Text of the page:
“Shark Tank’s” Barbara Corcoran and other investors have backed a popular mobile photo-sharing application called WedPics, designed for use by wedding couples and their guests. The additional funding brings the Raleigh, N.C.-area startup’s total Series B round to $6.5 million, a combination of equity and debt.
This is actually the second close on the Series B (the earlier part which we reported back in December), as the round ended up being oversubscribed. The new part includes an additional $2.25 million on top of funds raised previously. Corcoran and her business partner Phil Nadel, a co-founder at Barbara Corcoran Venture Partners, both ended up investing personally in WedPics, as well as via their AngelList syndicate. That syndicate included Brad Feld, as well as investors hailing from Twitter and Apple.
Others participating in the Series B include Middleland Capital, WTI (both equity and debt) and several Bay Area angels.
In December, Miller said that WedPics was acquiring 25,000 to 30,000 new brides to its photo and video-sharing service per month, and acquiring weddings at a cost of under $2 per wedding. The company was hosting over 6,000 weddings each weekend during the busy summer wedding season, with 175,000 guests joining.
At the time, 2.5 million total users had downloaded WedPics in order to snap and share photos of the wedding and the wedding-related associated events, like rehearsal dinners and receptions. Another 35 percent of its user base are web-only users.
Since then, the momentum has continued, and Miller says that WedPics just saw over 40,000 new brides join WedPics in the month of January alone. That’s 198 percent year-over-year growth, he points out, adding that the company sees at least 1,000 brides per day signing up for the service.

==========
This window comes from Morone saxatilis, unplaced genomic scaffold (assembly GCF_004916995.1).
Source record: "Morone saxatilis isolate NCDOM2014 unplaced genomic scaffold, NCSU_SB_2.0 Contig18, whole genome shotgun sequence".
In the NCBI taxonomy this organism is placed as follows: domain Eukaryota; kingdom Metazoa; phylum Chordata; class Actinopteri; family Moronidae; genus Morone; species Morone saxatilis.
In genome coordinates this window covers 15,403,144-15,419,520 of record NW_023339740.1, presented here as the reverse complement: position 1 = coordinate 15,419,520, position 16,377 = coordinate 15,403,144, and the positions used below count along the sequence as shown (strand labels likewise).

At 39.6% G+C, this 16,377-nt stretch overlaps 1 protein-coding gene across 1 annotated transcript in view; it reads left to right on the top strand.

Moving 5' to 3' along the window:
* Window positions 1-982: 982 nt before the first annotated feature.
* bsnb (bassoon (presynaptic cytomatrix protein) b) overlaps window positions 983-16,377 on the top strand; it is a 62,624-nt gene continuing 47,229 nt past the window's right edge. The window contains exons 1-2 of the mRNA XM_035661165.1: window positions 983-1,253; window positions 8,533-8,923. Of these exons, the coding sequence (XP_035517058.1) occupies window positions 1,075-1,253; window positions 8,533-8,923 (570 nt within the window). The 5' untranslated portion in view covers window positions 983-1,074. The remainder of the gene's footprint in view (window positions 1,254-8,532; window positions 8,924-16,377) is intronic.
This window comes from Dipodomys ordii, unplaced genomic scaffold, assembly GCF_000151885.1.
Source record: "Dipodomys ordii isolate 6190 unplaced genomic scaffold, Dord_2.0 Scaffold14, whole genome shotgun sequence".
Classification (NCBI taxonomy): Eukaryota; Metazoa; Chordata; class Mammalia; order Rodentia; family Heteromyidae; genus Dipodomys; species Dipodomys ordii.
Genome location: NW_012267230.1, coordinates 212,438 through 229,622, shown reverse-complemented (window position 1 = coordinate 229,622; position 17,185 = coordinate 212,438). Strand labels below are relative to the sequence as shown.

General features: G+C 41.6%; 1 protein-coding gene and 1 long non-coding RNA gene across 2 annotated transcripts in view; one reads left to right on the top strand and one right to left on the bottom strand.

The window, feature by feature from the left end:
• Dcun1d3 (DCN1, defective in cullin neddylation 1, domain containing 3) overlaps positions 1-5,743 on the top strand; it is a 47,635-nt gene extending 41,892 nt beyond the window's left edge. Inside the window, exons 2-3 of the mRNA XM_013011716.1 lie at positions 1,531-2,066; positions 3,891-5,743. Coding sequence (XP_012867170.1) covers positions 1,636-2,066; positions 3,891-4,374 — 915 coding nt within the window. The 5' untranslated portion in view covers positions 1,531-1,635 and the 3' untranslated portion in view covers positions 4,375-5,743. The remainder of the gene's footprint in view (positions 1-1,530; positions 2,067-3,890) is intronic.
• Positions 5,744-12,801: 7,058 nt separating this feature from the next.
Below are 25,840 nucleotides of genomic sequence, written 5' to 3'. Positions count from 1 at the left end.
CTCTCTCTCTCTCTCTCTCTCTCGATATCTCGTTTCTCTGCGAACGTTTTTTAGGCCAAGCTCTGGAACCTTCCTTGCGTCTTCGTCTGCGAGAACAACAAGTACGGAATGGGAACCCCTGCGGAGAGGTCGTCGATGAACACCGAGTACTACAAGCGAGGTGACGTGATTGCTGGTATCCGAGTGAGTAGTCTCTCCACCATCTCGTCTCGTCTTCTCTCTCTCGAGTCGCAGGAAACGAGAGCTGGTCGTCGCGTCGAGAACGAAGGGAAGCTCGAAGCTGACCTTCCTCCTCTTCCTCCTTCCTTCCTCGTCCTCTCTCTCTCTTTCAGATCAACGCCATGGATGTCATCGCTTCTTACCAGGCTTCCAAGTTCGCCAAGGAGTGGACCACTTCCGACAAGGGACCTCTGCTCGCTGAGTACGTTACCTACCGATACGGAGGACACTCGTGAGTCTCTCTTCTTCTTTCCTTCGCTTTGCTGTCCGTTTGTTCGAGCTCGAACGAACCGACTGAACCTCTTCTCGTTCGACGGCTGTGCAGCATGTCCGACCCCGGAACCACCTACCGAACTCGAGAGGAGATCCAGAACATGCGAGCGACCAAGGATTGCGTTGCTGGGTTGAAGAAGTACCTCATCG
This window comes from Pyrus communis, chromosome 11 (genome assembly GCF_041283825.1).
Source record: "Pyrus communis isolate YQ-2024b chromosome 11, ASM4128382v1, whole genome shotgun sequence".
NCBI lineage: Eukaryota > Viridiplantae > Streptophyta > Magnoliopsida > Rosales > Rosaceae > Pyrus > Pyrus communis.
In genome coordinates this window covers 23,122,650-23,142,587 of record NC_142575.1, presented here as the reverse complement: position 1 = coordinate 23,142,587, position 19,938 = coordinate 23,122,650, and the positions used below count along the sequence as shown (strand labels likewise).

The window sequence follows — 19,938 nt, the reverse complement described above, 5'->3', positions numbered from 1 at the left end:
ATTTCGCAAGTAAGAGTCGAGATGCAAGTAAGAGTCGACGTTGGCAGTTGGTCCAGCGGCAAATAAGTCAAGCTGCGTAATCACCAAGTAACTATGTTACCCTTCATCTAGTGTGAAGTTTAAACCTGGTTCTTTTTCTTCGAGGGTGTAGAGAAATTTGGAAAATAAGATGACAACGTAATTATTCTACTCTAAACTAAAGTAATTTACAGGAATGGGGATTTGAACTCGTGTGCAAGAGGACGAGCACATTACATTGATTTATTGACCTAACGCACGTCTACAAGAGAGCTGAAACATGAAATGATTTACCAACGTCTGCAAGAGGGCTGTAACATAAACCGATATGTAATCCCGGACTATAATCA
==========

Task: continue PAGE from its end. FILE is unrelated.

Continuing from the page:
The company’s current goal is to reach 800,000 new couples by the end of 2015, up from 300,000 last year. Some of those customers’ weddings will likely spill over onto the following year, but WedPics hopes to host around half a million or more weddings this year alone.
To get to this point, WedPics is considering making some acquisitions in the wedding space, and is looking at a variety of companies now, including competitors or even printing businesses. The latter would help it capture additional revenue by offering WedPics’ customers wedding-related printed goods, such as invitations and thank you cards among other things.
The company, which grew in part thanks to its Facebook presence, is also now advertising on Pinterest, which has helped bring user acquisition costs down, and is getting ready to experiment with ads on Tumblr, too.
Miller also attributes much of WedPics’ success to a sort of scrappiness that comes from companies based outside the Valley. “From an ad perspective, we do a good job at attracting new users. And once we have new users, we do a good job at creating a viral appeal to their guest list,” he says.
The app, which also points guests to accommodations, registries and events, works as a sort of one-stop-shop for connecting with a couple’s wedding from your mobile phone. Users so far have responded well to the app’s simplicity and ease-of-use, which has allowed WedPics to nail down the private, social experience that is weddings-related photo sharing.
Now the company wants to know just how well it’s doing. It hired its first data scientist to analyze what makes a successful wedding. Those with a certain number of photos or guests obviously make the grade, but the best is when one wedding leads to another, thanks to guests who remember to use the app again when it comes time for their big day.